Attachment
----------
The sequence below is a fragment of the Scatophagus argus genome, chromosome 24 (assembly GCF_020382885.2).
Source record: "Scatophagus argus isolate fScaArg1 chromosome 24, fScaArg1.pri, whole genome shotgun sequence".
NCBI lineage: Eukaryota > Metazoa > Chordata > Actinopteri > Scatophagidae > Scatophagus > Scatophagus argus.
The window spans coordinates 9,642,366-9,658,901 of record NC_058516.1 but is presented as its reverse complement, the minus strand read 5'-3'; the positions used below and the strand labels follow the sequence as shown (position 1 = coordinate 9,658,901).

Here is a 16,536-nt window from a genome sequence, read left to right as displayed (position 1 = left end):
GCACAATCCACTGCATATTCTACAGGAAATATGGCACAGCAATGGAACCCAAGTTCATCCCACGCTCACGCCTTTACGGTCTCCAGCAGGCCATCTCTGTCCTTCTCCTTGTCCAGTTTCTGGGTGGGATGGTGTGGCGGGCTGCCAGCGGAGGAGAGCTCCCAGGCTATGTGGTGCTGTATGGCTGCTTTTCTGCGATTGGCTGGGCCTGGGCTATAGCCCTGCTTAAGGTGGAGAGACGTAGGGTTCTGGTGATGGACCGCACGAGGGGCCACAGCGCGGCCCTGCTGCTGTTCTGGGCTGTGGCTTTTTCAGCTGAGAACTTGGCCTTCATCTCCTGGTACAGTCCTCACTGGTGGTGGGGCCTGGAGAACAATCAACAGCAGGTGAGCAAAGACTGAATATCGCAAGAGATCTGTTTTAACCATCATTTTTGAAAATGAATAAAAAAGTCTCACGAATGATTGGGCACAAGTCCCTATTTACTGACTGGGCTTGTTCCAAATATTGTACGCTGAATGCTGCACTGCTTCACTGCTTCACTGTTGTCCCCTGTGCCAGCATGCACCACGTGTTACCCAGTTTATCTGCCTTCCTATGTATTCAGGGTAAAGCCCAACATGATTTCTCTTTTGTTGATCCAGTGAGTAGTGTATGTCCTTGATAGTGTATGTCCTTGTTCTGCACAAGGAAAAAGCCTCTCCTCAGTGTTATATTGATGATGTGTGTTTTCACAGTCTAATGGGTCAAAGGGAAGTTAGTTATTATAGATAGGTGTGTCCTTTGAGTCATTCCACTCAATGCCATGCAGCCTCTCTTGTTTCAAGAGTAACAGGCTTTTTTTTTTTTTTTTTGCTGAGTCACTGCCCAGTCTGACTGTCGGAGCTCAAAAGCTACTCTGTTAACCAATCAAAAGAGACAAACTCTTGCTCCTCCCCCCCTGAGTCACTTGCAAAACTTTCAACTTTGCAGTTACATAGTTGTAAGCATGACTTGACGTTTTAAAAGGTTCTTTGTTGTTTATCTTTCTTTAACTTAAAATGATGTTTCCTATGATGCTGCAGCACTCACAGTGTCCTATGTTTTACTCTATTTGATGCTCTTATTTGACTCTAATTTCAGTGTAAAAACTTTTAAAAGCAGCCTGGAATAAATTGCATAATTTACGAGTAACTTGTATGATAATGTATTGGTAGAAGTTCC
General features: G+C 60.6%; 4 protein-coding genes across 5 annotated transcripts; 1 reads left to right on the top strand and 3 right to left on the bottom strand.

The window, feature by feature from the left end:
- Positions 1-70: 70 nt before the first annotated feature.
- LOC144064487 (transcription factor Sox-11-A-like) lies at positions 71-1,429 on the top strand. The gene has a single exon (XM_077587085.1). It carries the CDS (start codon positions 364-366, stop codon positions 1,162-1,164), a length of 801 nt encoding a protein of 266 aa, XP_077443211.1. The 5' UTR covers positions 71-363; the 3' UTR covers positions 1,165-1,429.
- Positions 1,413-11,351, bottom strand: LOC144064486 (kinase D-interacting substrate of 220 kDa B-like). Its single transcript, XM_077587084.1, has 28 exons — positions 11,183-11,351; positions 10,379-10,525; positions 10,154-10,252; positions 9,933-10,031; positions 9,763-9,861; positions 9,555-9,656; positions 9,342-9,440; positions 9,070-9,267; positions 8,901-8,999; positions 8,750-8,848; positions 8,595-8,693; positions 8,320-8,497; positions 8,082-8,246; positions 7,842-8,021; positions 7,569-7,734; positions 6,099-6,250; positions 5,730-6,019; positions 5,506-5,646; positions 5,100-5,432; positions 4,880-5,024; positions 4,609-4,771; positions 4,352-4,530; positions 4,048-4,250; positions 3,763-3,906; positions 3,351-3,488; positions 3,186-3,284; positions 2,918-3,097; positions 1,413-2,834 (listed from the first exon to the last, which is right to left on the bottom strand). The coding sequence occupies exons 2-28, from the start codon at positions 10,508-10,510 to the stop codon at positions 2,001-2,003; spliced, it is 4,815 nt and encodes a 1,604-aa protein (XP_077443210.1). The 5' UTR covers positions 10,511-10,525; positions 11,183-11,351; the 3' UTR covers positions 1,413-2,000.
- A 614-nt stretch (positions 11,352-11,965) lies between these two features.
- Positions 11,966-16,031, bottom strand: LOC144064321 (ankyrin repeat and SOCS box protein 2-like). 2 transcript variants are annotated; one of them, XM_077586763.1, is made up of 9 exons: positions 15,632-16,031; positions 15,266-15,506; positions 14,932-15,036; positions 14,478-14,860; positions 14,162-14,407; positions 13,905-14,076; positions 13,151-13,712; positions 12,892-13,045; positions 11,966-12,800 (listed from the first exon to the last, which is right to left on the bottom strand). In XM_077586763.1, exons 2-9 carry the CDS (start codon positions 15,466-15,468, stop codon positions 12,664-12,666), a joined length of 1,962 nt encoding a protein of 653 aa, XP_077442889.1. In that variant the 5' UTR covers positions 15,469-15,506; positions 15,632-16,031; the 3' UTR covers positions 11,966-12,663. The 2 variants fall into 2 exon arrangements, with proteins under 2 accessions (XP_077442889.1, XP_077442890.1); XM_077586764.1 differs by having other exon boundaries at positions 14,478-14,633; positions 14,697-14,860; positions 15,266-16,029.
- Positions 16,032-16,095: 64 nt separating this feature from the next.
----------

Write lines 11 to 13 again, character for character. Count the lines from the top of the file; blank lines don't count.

- Positions 1,413-11,351, bottom strand: LOC144064486 (kinase D-interacting substrate of 220 kDa B-like). Its single transcript, XM_077587084.1, has 28 exons — positions 11,183-11,351; positions 10,379-10,525; positions 10,154-10,252; positions 9,933-10,031; positions 9,763-9,861; positions 9,555-9,656; positions 9,342-9,440; positions 9,070-9,267; positions 8,901-8,999; positions 8,750-8,848; positions 8,595-8,693; positions 8,320-8,497; positions 8,082-8,246; positions 7,842-8,021; positions 7,569-7,734; positions 6,099-6,250; positions 5,730-6,019; positions 5,506-5,646; positions 5,100-5,432; positions 4,880-5,024; positions 4,609-4,771; positions 4,352-4,530; positions 4,048-4,250; positions 3,763-3,906; positions 3,351-3,488; positions 3,186-3,284; positions 2,918-3,097; positions 1,413-2,834 (listed from the first exon to the last, which is right to left on the bottom strand). The coding sequence occupies exons 2-28, from the start codon at positions 10,508-10,510 to the stop codon at positions 2,001-2,003; spliced, it is 4,815 nt and encodes a 1,604-aa protein (XP_077443210.1). The 5' UTR covers positions 10,511-10,525; positions 11,183-11,351; the 3' UTR covers positions 1,413-2,000.
- A 614-nt stretch (positions 11,352-11,965) lies between these two features.
- Positions 11,966-16,031, bottom strand: LOC144064321 (ankyrin repeat and SOCS box protein 2-like). 2 transcript variants are annotated; one of them, XM_077586763.1, is made up of 9 exons: positions 15,632-16,031; positions 15,266-15,506; positions 14,932-15,036; positions 14,478-14,860; positions 14,162-14,407; positions 13,905-14,076; positions 13,151-13,712; positions 12,892-13,045; positions 11,966-12,800 (listed from the first exon to the last, which is right to left on the bottom strand). In XM_077586763.1, exons 2-9 carry the CDS (start codon positions 15,466-15,468, stop codon positions 12,664-12,666), a joined length of 1,962 nt encoding a protein of 653 aa, XP_077442889.1. In that variant the 5' UTR covers positions 15,469-15,506; positions 15,632-16,031; the 3' UTR covers positions 11,966-12,663. The 2 variants fall into 2 exon arrangements, with proteins under 2 accessions (XP_077442889.1, XP_077442890.1); XM_077586764.1 differs by having other exon boundaries at positions 14,478-14,633; positions 14,697-14,860; positions 15,266-16,029.